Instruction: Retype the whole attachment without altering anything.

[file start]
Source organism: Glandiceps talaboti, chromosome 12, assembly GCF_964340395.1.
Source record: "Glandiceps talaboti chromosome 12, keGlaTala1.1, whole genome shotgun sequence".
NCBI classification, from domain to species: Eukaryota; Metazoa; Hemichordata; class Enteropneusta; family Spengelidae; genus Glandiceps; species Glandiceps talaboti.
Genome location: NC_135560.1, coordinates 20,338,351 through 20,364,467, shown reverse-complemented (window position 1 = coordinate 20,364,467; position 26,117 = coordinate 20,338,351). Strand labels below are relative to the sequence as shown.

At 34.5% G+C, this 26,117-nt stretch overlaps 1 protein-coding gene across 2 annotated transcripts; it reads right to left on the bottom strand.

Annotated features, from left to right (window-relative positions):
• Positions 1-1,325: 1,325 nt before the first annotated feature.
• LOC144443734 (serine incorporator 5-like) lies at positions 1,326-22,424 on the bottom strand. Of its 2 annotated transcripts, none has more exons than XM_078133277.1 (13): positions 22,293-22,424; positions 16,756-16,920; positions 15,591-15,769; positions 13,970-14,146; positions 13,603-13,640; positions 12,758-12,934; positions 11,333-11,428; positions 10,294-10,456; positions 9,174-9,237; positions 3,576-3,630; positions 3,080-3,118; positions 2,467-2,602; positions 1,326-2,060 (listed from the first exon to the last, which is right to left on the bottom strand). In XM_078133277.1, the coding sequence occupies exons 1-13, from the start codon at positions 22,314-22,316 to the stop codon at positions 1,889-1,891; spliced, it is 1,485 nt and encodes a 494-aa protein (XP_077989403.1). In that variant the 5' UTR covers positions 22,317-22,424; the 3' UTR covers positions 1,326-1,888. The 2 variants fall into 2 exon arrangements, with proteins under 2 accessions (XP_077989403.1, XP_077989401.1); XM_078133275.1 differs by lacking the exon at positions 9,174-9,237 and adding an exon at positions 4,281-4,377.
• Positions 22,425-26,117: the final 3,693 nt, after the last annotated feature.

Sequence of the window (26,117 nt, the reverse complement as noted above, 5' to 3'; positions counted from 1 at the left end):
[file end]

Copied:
Source organism: Glandiceps talaboti, chromosome 12, assembly GCF_964340395.1.
Source record: "Glandiceps talaboti chromosome 12, keGlaTala1.1, whole genome shotgun sequence".
NCBI classification, from domain to species: Eukaryota; Metazoa; Hemichordata; class Enteropneusta; family Spengelidae; genus Glandiceps; species Glandiceps talaboti.
Genome location: NC_135560.1, coordinates 20,338,351 through 20,364,467, shown reverse-complemented (window position 1 = coordinate 20,364,467; position 26,117 = coordinate 20,338,351). Strand labels below are relative to the sequence as shown.

At 34.5% G+C, this 26,117-nt stretch overlaps 1 protein-coding gene across 2 annotated transcripts; it reads right to left on the bottom strand.

Annotated features, from left to right (window-relative positions):
• Positions 1-1,325: 1,325 nt before the first annotated feature.
• LOC144443734 (serine incorporator 5-like) lies at positions 1,326-22,424 on the bottom strand. Of its 2 annotated transcripts, none has more exons than XM_078133277.1 (13): positions 22,293-22,424; positions 16,756-16,920; positions 15,591-15,769; positions 13,970-14,146; positions 13,603-13,640; positions 12,758-12,934; positions 11,333-11,428; positions 10,294-10,456; positions 9,174-9,237; positions 3,576-3,630; positions 3,080-3,118; positions 2,467-2,602; positions 1,326-2,060 (listed from the first exon to the last, which is right to left on the bottom strand). In XM_078133277.1, the coding sequence occupies exons 1-13, from the start codon at positions 22,314-22,316 to the stop codon at positions 1,889-1,891; spliced, it is 1,485 nt and encodes a 494-aa protein (XP_077989403.1). In that variant the 5' UTR covers positions 22,317-22,424; the 3' UTR covers positions 1,326-1,888. The 2 variants fall into 2 exon arrangements, with proteins under 2 accessions (XP_077989403.1, XP_077989401.1); XM_078133275.1 differs by lacking the exon at positions 9,174-9,237 and adding an exon at positions 4,281-4,377.
• Positions 22,425-26,117: the final 3,693 nt, after the last annotated feature.

Sequence of the window (26,117 nt, the reverse complement as noted above, 5' to 3'; positions counted from 1 at the left end):